Judgment CJEU in case Hoffman – La Roche and Novartis
Communication of misleading information constitutes a 'by object' restriction of competition
On 23January 2018 the Court of Justice of the European Union (CJEU) rendered its judgment in the case Hoffman – La Roche and Novartis (C-179/16). The CJEU ruled that an arrangement between two companies that concerns the dissemination of misleading information regarding the adverse reactions resulting from the use of one of their medicines constitutes a restriction of competition 'by object' for the purpose of article 101 paragraph 1 TFEU.
La Roche was granted a marketing authorisation (MA) for Avastin, a medicine for the treatment of certain tumorous diseases. Two years later, Novartis was granted a MA for Lucentis, a medicine for the treatment of eye diseases. Before Lucentis was placed on the market, a practice developed whereby medical practitioners prescribed Avastin off-label for the treatment of eye diseases. This practice continued after Lucentis was placed on the market due to the low price of Avastin. According to the Italian Competition Authority (AGCM), La Roche and Novartis had entered into an agreement to disseminate misleading information which could give rise to public concerns regarding the safety of the use of Avastin in ophtalmology. This information caused a shift in demand towards the more expensive medicine Lucentis, which led to a cost increase for the national health services.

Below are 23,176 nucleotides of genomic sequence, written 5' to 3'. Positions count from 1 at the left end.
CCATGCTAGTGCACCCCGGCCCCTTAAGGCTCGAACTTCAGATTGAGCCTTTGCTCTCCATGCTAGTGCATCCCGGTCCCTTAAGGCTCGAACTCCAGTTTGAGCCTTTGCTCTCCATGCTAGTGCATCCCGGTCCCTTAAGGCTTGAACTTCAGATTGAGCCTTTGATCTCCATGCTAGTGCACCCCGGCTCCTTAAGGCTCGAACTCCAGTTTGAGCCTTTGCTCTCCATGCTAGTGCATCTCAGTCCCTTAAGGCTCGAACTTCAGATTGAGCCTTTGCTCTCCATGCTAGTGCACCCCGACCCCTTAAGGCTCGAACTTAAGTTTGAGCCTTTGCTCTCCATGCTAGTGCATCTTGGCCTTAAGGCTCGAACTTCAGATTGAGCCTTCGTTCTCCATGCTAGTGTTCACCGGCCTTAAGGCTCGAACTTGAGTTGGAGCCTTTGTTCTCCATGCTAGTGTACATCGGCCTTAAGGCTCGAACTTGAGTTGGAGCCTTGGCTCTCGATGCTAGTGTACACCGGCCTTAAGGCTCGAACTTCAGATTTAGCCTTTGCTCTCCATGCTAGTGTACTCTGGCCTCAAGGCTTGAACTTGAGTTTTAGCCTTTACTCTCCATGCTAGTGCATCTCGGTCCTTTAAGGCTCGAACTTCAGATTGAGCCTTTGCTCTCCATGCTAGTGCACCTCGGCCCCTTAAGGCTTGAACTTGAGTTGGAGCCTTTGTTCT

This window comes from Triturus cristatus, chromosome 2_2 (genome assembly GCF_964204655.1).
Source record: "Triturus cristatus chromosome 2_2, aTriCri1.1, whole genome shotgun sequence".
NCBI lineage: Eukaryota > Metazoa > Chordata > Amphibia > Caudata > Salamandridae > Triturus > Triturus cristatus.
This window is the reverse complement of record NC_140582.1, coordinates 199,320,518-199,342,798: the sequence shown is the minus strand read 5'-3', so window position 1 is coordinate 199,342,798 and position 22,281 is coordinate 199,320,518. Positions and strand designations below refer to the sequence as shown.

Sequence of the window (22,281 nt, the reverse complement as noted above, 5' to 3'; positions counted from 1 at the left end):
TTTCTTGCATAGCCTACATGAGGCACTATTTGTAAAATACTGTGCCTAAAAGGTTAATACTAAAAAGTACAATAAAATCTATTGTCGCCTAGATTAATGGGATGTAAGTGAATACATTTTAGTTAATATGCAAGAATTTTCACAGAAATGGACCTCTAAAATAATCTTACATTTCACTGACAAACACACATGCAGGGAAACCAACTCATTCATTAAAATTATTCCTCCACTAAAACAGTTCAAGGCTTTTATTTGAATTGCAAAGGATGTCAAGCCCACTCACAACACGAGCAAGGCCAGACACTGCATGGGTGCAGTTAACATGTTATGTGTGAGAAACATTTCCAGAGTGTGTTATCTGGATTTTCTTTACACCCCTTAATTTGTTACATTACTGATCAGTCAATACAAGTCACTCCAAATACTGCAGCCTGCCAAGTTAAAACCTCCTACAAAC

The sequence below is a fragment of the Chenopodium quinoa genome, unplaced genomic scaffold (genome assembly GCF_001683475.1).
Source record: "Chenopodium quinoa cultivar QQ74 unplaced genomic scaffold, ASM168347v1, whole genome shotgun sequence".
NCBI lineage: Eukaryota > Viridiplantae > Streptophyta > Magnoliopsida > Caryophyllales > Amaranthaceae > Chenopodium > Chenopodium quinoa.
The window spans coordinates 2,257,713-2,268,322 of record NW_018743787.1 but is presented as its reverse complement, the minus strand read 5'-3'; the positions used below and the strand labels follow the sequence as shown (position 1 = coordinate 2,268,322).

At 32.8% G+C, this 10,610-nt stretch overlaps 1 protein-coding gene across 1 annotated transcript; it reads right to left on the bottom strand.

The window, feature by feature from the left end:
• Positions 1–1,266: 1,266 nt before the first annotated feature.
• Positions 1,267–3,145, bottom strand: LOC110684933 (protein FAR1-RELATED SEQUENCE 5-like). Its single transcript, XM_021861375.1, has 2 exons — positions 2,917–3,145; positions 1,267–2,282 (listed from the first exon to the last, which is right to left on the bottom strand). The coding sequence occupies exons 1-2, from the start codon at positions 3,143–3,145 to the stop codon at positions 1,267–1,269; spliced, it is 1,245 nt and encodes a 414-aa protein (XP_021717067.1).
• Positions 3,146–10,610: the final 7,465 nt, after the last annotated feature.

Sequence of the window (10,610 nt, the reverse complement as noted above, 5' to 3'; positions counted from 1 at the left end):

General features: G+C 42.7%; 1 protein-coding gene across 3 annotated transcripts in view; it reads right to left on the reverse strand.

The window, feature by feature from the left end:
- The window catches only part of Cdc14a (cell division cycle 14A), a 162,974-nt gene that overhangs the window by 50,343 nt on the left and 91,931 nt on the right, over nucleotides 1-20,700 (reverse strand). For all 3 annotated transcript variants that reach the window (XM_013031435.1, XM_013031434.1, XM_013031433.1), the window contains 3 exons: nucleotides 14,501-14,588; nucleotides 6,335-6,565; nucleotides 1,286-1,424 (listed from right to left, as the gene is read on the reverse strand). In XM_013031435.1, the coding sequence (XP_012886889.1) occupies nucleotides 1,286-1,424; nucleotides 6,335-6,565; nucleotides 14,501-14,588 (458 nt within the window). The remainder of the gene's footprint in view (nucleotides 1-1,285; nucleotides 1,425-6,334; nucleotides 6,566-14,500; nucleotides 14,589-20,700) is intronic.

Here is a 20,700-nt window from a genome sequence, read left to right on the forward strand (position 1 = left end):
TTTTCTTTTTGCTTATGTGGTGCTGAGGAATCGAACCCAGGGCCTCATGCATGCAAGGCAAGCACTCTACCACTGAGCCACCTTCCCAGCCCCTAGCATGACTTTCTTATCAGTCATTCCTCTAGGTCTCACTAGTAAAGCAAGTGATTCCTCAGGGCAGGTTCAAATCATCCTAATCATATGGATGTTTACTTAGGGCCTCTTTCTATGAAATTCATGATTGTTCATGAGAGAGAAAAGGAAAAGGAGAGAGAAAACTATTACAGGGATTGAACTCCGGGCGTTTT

The case was referred to the CJEU with the question, inter alia, whether dissemination of misleading information relating to the adverse reactions resulting from the use of one of their medicines constitutes a restriction of competition' by object', for the purpose of article 101 paragraph 1 TFEU.
The CJEU pointed out that MA holders must inform EMA of new risk information that is scientifically proven and when it is likely to influence the assesment of the medicine's risks and benefits. Since this information obligation only lies with the holder of the MA, the CJEU held that the two companies colluded to disseminate information about the medicine that is marketed by only one of them. According to the CJEU it is evident that the agreement pursues objectives which exceed the objectives of the information obligation of the holder of the MA. Therefore, the arrangement must be regarded as to restrict competition by object if the referring judge finds that information is misleading. According to the CJEU the information is misleading if it is intended (i) to confuse the EMA and Commission, and (ii) to give rise to public concerns regarding the safety of the off-label use of Avastin.
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